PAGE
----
Funds made available through this innovation grant may support activities such as pilot projects, workshops, planning activities or program development, equipment purchase, or external consultants with appropriate justification (discuss with ORD prior to inclusion) as appropriate to achieve the stated goals and objectives. Funds may not be used to sustain ongoing projects and awards are not renewable. The funding available in this call for proposals is $500,000; another $250,000 will be available in a Spring 2020 call. Requests may be made up to a total of $100,000 in direct costs for a 1-year period of performance; however, most awards will be in the $20,000-$50,000 range.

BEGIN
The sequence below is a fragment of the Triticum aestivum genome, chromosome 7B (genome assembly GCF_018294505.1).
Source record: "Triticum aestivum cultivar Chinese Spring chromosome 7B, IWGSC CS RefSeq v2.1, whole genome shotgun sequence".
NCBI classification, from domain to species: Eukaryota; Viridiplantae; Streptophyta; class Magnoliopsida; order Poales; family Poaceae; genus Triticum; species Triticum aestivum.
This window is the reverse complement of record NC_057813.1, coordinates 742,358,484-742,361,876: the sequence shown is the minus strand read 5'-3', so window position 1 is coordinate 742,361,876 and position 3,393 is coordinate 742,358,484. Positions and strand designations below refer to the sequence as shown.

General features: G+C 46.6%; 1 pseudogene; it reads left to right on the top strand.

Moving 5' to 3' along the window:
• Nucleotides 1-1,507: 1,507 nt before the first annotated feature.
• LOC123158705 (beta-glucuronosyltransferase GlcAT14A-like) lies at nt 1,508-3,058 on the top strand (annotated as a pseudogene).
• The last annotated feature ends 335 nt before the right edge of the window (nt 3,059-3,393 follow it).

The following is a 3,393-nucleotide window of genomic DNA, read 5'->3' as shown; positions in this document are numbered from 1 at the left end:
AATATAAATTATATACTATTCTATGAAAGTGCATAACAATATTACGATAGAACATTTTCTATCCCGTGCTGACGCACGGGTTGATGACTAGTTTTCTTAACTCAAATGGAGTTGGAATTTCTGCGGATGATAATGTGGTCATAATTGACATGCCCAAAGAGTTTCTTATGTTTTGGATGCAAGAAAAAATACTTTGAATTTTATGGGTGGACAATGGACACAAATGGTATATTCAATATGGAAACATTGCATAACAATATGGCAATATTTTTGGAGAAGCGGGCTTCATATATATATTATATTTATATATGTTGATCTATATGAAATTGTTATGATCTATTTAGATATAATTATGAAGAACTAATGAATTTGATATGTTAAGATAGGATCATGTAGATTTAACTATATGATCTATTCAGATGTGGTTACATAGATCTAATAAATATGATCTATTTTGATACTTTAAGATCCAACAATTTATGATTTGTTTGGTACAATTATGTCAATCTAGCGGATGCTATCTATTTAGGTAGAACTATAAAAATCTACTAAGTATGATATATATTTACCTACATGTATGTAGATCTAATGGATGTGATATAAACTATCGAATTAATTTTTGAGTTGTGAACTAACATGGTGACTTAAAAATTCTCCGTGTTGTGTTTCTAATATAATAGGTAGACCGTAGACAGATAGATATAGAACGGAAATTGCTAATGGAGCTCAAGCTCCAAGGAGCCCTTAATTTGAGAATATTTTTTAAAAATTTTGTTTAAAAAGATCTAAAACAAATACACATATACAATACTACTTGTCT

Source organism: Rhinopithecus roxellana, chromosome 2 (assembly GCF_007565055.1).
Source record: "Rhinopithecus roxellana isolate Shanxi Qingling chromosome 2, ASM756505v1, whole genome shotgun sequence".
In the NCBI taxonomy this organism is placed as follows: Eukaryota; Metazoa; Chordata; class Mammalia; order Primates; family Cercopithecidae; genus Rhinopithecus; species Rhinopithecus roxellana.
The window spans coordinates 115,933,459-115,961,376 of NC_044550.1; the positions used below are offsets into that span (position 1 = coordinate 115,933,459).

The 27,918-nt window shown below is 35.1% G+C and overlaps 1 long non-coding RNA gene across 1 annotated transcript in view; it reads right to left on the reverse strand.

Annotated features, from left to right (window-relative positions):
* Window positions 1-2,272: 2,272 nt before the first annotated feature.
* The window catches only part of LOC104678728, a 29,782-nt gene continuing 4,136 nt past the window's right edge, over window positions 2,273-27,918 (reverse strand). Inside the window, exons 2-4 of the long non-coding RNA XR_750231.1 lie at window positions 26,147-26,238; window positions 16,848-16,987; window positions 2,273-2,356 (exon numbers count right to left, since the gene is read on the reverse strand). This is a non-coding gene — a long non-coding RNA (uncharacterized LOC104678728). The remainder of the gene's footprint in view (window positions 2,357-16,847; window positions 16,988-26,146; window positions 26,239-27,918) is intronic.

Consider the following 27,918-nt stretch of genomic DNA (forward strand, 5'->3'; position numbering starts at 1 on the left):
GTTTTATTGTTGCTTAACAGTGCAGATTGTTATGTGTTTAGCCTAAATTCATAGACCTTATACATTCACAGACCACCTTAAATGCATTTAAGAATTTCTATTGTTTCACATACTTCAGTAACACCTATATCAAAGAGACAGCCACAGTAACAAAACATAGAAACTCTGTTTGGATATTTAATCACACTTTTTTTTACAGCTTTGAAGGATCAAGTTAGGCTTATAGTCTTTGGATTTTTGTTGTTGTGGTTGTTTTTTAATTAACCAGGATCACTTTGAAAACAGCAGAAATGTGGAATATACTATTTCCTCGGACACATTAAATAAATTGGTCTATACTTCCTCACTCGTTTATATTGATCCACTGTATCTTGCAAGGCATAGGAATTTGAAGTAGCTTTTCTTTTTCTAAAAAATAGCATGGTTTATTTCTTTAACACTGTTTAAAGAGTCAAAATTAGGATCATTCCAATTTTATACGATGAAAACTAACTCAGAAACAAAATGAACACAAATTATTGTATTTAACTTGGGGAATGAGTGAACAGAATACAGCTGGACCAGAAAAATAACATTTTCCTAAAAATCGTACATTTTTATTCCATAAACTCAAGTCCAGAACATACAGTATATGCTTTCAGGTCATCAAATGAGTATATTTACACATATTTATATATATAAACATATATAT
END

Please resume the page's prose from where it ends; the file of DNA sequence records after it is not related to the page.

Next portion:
Fiscal Year 2020 Fringe Benefit Rates for Proposal Budgets
Human Capital Services has confirmed fringe benefit rates for fiscal year 2020. These rates are effective immediately and should be used when preparing budget estimates to be included in proposals for extramural support. To facilitate the transition to these new rates, budgets that are in process will be accepted at the old rate until July 19, 2019 at which time PreAward Services will require the adoption of fiscal year 2020 rates.

Fiscal year 2020 rates are as follows:

  • Faculty and unclassified staff: 31%

  • University support staff: 45%

  • Student hourly employees and enrolled graduate research assistants and graduate teaching assistants with appointments less than 0.5 time: 1%

  • Student hourly employees and non-enrolled graduate research assistants and graduate teaching assistants with appointments less than 0.5 time: 8.6%

  • Graduate research assistants and graduate teaching assistants enrolled in six hours or more and who have appointments of 0.5 time or greater: 9% — this includes the percentage allocable to employer's share of health insurance